Microsoft is expected to make available for free its Services for Unix software, which helps integrate Unix and Windows and supports migrations of Unix applications to the Microsoft platform.

The software is seen as a key tool in Microsoft’s battle against Unix and Linux. Microsoft has been feeling the heat from the growing popularity of Linux, as well as losing potential Unix converts to the open source platform. It hopes that the free integration software will be just another reason to stay on the Windows platform.

Previously, Microsoft charged US$99 for the software but Services for Unix 3.5 will be available starting as a free download from Microsoft’s website. The 3.5 version adds support for Windows XP Professional and Windows Server 2003, in addition to the existing support of Windows 2000. Microsoft, however, is dropping support of Windows NT 4.0 workstation and server, according to company officials.

Services for Unix 3.5 provides the tools and sub-systems to integrate Unix or Linux with the Windows platform. It also allows users to support the migration of Unix applications to Windows.

"Free is a smart strategy," says Laura DiDio, an analyst with the Yankee Group. "Microsoft is trying to make good and trying to make better with its customers. I’m impressed with what they are doing. They have learned from their mistakes and they don’t want to repeat the sins of past years." One of those sins, DiDio says, was changes in the company’s software licensing program, which served to alienate users.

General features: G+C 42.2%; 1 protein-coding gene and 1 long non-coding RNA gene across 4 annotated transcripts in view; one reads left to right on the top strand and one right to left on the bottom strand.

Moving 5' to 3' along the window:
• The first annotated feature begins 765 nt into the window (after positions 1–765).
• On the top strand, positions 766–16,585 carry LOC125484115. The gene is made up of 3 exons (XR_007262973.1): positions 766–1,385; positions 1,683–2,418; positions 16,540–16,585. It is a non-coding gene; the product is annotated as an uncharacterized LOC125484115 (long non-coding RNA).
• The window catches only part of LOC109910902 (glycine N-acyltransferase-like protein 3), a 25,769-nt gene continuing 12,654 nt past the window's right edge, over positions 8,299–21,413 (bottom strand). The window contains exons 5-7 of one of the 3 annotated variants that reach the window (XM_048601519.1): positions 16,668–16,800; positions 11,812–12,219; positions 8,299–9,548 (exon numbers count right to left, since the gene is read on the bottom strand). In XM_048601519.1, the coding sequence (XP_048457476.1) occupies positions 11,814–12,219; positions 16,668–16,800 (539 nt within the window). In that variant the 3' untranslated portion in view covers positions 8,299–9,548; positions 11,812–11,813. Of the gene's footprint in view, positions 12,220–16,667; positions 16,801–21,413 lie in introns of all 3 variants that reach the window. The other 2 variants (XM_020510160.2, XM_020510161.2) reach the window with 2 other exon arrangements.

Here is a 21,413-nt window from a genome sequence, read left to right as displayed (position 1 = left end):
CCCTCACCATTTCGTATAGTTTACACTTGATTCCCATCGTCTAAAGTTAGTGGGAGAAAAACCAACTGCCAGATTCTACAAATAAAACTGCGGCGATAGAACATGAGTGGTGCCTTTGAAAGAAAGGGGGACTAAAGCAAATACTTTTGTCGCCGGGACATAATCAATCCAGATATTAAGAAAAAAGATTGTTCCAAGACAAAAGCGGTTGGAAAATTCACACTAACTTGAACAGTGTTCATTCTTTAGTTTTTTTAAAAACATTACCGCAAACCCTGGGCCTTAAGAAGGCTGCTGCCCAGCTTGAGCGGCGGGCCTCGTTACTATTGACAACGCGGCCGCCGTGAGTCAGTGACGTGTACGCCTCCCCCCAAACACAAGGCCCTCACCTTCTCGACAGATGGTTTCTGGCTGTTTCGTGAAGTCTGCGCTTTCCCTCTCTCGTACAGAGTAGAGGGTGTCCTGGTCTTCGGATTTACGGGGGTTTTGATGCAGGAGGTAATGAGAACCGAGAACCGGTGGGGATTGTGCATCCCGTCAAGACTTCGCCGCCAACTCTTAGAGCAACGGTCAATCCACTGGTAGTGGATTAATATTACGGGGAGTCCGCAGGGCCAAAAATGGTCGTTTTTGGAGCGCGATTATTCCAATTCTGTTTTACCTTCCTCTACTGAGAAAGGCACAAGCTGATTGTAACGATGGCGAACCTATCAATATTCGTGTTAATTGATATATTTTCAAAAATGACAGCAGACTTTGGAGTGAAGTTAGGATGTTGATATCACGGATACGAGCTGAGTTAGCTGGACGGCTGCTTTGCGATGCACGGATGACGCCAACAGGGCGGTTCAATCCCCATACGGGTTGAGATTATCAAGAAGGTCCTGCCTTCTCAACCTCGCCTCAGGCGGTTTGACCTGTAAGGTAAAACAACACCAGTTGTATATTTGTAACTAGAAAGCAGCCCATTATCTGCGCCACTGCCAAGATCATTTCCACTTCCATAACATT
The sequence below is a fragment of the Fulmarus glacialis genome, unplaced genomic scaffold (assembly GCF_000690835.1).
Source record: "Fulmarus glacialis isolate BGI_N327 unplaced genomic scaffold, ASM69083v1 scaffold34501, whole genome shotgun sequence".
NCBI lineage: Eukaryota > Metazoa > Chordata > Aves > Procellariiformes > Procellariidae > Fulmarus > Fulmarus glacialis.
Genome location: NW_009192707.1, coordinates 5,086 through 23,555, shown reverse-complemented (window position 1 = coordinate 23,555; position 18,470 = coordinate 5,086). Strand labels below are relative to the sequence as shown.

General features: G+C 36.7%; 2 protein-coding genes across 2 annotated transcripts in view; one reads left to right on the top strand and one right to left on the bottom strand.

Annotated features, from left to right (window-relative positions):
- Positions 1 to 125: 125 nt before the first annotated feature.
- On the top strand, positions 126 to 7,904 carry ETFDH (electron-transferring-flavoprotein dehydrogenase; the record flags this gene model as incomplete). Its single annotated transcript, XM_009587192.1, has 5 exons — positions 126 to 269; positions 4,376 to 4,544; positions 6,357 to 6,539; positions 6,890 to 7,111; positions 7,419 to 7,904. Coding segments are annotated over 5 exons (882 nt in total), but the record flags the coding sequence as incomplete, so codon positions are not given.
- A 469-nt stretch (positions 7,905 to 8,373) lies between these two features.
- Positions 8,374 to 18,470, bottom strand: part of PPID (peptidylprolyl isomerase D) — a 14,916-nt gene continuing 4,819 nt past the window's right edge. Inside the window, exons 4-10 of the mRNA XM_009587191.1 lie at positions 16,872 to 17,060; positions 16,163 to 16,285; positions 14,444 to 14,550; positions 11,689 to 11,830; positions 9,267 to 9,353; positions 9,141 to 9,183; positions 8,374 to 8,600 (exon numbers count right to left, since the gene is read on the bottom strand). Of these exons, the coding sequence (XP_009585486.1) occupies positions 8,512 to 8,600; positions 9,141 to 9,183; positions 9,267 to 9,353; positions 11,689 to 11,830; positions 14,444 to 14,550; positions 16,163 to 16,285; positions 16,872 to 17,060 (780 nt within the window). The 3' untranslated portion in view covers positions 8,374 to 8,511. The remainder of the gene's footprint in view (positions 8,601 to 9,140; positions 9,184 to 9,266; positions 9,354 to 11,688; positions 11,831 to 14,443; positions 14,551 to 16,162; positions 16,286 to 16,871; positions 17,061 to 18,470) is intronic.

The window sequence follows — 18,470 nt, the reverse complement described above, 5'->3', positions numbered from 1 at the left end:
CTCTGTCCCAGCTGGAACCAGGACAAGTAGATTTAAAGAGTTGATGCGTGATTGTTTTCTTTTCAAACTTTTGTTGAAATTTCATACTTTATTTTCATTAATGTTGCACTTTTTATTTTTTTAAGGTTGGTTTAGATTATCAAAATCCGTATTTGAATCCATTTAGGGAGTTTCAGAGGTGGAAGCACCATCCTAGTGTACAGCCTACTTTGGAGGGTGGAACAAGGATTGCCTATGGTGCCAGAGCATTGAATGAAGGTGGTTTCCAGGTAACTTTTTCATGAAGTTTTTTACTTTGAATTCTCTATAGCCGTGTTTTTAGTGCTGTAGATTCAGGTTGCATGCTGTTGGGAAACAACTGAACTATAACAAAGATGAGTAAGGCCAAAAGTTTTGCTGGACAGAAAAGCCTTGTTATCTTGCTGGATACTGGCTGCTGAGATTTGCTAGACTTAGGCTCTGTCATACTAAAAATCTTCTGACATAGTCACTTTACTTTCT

Services for Unix 3.5 has been upgraded with performance improvements to Network File System (NFS) and Network Information Services (NIS), which are both de facto Unix standards.

"The NFS file system is within 10 percent of the native Win32 file system performance," says Dennis Oldroyd, director of marketing for the Windows server group at Microsoft.

Microsoft has also improved the ability to recompile Unix and Linux applications to run on Windows by adding support for PThreads, or Portable Operating System Interface for UNIX threads, which allows multiple tasks to run concurrently within the same application.

Microsoft has also enhanced integration with Active Directory, which allows users to manage NIS domains from the Microsoft directory. The integration, along with applications from third-party vendors, will help Microsoft flesh out its emerging identity management strategy.

One such partner, Vintela, has upgraded its Vintela Authentication Services (VAS) for Services for Unix 3.5. The VAS software runs on Unix servers and workstations and uses Kerberos, or LDAP, for authentication instead of NIS.

"Ours is a NIS migration strategy, you don’t run NIS on your network any longer," says Matt Peterson, CTO for Vintela. "We are the holy grail of identity management. People want integration not synchronisation (between Unix and Windows)."

Microsoft’s Oldroyd said Services for Unix would remain a separate product and there are no immediate plans to bundle it or build it into the Windows operating system even though Microsoft has the right to do so under a licensing agreement it signed with The SCO Group last year.